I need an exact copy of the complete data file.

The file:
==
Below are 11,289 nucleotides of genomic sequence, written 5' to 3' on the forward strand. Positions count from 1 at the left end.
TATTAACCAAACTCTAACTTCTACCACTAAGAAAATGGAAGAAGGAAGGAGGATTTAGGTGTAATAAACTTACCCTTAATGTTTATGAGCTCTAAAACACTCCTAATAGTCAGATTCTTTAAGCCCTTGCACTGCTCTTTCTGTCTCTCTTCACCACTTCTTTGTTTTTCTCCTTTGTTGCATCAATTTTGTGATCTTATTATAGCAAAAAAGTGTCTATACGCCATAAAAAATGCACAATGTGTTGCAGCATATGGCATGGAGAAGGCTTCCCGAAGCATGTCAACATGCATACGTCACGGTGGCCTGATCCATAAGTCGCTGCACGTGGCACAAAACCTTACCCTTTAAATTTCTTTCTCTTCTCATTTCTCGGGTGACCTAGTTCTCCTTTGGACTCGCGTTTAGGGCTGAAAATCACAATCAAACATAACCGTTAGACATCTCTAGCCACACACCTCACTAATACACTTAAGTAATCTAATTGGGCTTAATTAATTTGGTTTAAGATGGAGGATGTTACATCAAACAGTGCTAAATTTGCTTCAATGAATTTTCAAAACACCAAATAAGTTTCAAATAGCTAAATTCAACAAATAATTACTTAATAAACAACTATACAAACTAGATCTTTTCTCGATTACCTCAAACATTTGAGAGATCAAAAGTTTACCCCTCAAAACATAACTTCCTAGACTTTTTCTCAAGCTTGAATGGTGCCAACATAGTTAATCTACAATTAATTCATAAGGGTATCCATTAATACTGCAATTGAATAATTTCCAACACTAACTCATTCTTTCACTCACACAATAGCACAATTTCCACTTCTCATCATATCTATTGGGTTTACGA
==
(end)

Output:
Below are 11,289 nucleotides of genomic sequence, written 5' to 3' on the forward strand. Positions count from 1 at the left end.
TATTAACCAAACTCTAACTTCTACCACTAAGAAAATGGAAGAAGGAAGGAGGATTTAGGTGTAATAAACTTACCCTTAATGTTTATGAGCTCTAAAACACTCCTAATAGTCAGATTCTTTAAGCCCTTGCACTGCTCTTTCTGTCTCTCTTCACCACTTCTTTGTTTTTCTCCTTTGTTGCATCAATTTTGTGATCTTATTATAGCAAAAAAGTGTCTATACGCCATAAAAAATGCACAATGTGTTGCAGCATATGGCATGGAGAAGGCTTCCCGAAGCATGTCAACATGCATACGTCACGGTGGCCTGATCCATAAGTCGCTGCACGTGGCACAAAACCTTACCCTTTAAATTTCTTTCTCTTCTCATTTCTCGGGTGACCTAGTTCTCCTTTGGACTCGCGTTTAGGGCTGAAAATCACAATCAAACATAACCGTTAGACATCTCTAGCCACACACCTCACTAATACACTTAAGTAATCTAATTGGGCTTAATTAATTTGGTTTAAGATGGAGGATGTTACATCAAACAGTGCTAAATTTGCTTCAATGAATTTTCAAAACACCAAATAAGTTTCAAATAGCTAAATTCAACAAATAATTACTTAATAAACAACTATACAAACTAGATCTTTTCTCGATTACCTCAAACATTTGAGAGATCAAAAGTTTACCCCTCAAAACATAACTTCCTAGACTTTTTCTCAAGCTTGAATGGTGCCAACATAGTTAATCTACAATTAATTCATAAGGGTATCCATTAATACTGCAATTGAATAATTTCCAACACTAACTCATTCTTTCACTCACACAATAGCACAATTTCCACTTCTCATCATATCTATTGGGTTTACGA